On the other hand, non-salt, well-ground surimi was prepared from the following materials: surimi (240 g), ice water (120 g), raw egg white (50 g), potato starch (30 g) and mirin (30 g) (470 g, in total). Firstly, surimi was cut into chips of about 20 mm, then charged into a food cutter, to which was added the potato starch (30 g) dissolved in ice water (120 g), and the resultant mixture was cut at a high speed (13,000 rpm) for 30 seconds. Subsequently, the raw egg white (50 g) and the mirin (30 g) were charged and further cut for 30 seconds, then the contents in the food cutter was integrated using a rubber spatula, then 15-minute cutting was repeated twice to grind, preparing non-salt, well-ground surimi.

To the resultant mass, the said gel of the above mannan hydrate (about 10 minutes after preparation) (50 g) was added, and cut for 30 seconds to provide materials in equilibrated state, which was then wound around a stainless steel pipe (a winding rod) of the same chikuwa producing machine as in Example 3 and grilled to produce 13 pieces of chikuwa (100 mm in length, 25 mm in outer diameter, 5 mm in thickness, and about 38 g, each).

The physical properties of the product were compared with those of the commercially available chikuwa. As the result, both pliability and elasticity (texture) were equal to those of the commercial products.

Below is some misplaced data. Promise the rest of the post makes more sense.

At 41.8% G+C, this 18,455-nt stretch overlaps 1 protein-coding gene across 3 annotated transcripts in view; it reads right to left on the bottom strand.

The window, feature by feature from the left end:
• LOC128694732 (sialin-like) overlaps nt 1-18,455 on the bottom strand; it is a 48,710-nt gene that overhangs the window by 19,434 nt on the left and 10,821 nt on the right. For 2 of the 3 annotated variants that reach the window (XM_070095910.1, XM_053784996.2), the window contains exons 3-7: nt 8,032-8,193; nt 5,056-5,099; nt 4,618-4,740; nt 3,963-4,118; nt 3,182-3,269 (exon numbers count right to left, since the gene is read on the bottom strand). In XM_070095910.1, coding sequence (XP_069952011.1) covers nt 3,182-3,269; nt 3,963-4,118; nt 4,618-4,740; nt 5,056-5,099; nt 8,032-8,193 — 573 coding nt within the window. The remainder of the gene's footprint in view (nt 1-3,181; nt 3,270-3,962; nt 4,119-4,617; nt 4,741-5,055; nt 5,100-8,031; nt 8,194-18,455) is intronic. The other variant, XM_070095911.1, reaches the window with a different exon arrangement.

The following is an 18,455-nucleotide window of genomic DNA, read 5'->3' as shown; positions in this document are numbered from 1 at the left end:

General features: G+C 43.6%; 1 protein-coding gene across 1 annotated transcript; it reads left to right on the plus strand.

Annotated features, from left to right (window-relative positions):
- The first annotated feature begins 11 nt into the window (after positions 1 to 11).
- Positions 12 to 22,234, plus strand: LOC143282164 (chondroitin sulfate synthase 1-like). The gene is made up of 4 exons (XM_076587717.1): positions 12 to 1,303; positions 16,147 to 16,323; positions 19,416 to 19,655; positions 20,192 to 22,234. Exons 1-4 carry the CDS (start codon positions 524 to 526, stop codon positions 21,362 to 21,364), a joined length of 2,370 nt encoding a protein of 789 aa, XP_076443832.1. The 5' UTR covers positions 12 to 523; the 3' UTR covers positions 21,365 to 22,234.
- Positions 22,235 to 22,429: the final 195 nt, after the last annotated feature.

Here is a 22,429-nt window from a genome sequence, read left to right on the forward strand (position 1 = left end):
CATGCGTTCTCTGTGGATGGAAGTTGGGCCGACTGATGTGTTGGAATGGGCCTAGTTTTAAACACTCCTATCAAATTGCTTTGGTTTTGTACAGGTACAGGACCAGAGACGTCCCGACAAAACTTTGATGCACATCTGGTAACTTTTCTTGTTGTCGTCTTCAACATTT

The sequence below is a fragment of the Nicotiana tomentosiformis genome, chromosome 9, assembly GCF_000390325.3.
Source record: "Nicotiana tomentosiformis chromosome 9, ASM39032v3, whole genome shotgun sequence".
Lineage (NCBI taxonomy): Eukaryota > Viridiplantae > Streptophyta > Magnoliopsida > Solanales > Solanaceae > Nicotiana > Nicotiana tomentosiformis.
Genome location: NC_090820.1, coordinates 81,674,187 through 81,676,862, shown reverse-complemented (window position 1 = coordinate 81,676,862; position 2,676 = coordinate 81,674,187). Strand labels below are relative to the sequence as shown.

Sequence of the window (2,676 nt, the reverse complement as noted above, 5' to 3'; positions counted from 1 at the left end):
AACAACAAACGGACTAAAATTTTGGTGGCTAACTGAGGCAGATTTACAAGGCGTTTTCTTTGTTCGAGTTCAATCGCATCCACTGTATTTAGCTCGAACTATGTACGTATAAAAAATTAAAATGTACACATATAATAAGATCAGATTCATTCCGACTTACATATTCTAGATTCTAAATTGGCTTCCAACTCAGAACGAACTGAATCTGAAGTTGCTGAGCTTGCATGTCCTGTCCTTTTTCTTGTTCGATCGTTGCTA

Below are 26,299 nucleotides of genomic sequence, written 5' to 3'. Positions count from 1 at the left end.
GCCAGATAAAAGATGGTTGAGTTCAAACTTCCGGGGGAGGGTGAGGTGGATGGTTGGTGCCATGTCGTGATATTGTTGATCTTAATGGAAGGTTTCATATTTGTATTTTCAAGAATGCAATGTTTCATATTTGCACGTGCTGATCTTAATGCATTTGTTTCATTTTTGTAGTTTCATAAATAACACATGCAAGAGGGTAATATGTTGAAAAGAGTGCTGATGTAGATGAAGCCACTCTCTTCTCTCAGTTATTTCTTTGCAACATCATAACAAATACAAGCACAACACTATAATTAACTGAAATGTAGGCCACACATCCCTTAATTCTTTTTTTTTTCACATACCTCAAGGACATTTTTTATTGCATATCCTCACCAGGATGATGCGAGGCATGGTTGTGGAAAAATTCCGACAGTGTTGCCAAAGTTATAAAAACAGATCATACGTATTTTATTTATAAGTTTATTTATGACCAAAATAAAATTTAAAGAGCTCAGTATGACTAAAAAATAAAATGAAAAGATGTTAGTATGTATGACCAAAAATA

EFFECTS OF THE INVENTION

According to the present invention, uniform kamaboko-like taste can be improved by eliminating the salt-grinding step which has been an essential step for production of ground fish meat in the conventional process for production of ground fish meat. Further, in an extreme case, analogues of prior art ground fish meat products, having taste and texture different from those of the conventional ground fish meat products such as kamaboko can be obtained even without using auxiliary materials such as seasonings, by changing the ratio of fish meat type material to glucomannan-type material. Further, appropriate seasonings can be added to the intermediate products before complete gelation according to the present invention depending on the object. Accordingly, the inventive products, which can be optionally molded, can be utilized not only for Japanese dishes but for Western and Chinese dishes. That is, the present invention can contribute to advantageous utilization of fish meat resources and is of great economical advantage.